Re: [asa] Trust

From: Schwarzwald <schwarzwald@gmail.com>
Date: Mon Dec 14 2009 - 19:16:36 EST

Mike,

And this buttresses a point I've alluded to in the past on this list. While
I think much popular (religious and non) hostility towards some scientific
views is unwarranted - naturally, since I'm a variant of TE, I suppose -
there's been plenty of nonsense in the past billed as "science" or "the
scientific view/way", and endorsed by the mainstream rather than some lone
radical.

Which leads to an unfortunate but necessary conclusion: That some skepticism
of scientists, even mainstream scientific views, is justifiable. Maybe more
than many are willing to admit.

On Mon, Dec 14, 2009 at 7:05 PM, Nucacids <nucacids@wowway.com> wrote:

> Psychologists Paul Bloom and Deena Skolnick Weisberg once wrote about why
> people resist the counter-intuitive findings of science and concluded their
> essay with a plea for trust:
>
>
>
> “The community of scientists has a legitimate claim to trustworthiness that
> other social institutions, such as religions and political movements, lack.
> The structure of scientific inquiry involves procedures, such as experiments
> and open debate, that are strikingly successful at revealing truths about
> the world. All other things being equal, a rational person is wise to defer
> to a geologist about the age of the earth rather than to a priest or to a
> politician.
>
>
>
> Given the role of trust in social learning, it is particularly worrying
> that national surveys reflect a general decline in the extent to which
> people trust scientists. To end on a practical note, then, one way to combat
> resistance to science is to persuade children and adults that the institute
> of science is, for the most part, worthy of trust.”
>
>
>
> From: http://www.edge.org/3rd_culture/bloom07/bloom07_index.html
>
>
>
> The whole trust issue is something I have been writing and warning about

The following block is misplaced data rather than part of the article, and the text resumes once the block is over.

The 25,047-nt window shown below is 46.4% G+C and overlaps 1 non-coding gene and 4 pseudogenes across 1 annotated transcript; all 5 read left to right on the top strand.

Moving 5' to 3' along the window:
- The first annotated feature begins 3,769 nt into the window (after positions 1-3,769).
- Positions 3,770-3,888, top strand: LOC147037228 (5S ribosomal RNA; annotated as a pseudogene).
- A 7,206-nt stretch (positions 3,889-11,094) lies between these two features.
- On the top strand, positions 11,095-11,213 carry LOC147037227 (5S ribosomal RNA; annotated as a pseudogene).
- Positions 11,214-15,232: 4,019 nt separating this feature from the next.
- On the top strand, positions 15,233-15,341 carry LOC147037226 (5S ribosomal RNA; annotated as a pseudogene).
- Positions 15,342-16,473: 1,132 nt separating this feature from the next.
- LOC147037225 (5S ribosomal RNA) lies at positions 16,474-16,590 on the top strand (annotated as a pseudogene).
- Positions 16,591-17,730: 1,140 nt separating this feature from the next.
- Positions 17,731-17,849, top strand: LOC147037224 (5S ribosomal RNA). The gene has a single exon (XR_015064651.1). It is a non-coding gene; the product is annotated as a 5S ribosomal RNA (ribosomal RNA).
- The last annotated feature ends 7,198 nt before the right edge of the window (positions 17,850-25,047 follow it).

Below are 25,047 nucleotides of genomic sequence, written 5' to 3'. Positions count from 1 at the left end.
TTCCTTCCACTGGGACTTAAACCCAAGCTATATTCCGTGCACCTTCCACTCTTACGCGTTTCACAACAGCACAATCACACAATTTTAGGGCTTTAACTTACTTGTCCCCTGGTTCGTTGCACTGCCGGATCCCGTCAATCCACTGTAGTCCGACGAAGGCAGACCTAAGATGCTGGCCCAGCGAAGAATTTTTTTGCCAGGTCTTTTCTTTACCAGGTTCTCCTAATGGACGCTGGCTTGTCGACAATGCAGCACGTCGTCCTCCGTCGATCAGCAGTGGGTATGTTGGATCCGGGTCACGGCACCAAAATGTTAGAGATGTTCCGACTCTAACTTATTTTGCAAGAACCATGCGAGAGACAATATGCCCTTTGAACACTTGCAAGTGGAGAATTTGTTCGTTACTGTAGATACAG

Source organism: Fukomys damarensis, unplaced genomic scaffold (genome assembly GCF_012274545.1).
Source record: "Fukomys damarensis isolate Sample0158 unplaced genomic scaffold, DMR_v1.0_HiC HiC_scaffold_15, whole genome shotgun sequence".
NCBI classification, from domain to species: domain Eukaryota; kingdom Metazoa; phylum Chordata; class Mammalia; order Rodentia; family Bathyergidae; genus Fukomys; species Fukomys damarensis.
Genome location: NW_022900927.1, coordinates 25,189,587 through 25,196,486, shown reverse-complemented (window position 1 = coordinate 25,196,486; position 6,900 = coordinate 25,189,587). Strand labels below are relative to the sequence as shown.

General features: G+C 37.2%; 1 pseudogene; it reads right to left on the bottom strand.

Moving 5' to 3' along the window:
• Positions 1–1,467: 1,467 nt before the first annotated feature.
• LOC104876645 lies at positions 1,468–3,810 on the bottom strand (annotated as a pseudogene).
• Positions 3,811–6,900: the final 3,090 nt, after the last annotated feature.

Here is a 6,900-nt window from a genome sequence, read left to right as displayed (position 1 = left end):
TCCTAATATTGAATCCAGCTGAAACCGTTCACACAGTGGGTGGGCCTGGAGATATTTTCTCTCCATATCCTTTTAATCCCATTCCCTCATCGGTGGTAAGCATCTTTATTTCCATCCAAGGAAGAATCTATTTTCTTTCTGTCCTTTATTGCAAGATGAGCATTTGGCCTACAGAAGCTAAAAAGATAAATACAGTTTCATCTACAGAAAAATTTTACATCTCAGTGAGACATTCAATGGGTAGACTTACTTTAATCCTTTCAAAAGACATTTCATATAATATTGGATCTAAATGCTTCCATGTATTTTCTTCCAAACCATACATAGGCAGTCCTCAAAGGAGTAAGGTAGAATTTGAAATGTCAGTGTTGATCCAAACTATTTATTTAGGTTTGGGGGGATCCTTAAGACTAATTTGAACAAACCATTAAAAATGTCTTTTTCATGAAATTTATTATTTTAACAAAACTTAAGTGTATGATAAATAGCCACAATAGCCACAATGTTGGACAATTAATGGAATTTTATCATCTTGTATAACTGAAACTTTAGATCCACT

> for years. It doesn't matter how smart and knowledgeable someone is if they
> don't have the trust of their target audience. Because without this trust,
> the average person will simply conclude the speaker is using his/her high
> intelligence and great knowledge to carefully and selectively "frame" the
> issue. But sometimes, the problem can be even more basic than this. To show
> this, let us use Paul Bloom himself as a case study.
>
>
>
> Since the blogosphere gave Bloom's argument some decent attention when it
> came out, I googled Bloom and found another essay, "Is God an Accident?" In
> this article, Bloom sets out to explain "why we are religious." Yet from the
> start, the trust issue raises its head. According to this article, Bloom is
> "a rationalist and a self-declared atheist" and "he rejects all notions of
> spirits, deities, and the afterlife." No problem. Except that why would a
> religious person be obligated to trust a self-declared atheist to come up
> with the true explanation for "why we are religious?" What's more, Bloom's
> colleagues appear to approach the question from the same metaphysical
> vantage. He says, "Right now, I live in this tiny academic enclave with
> people who think just like me. But when you look at polls, you'll see that
> the world is composed of a strong majority of believers."
>
>
>
> Since he is an atheist, *we already know the general outline of Bloom's
> explanation before a single experiment is done.* There will be some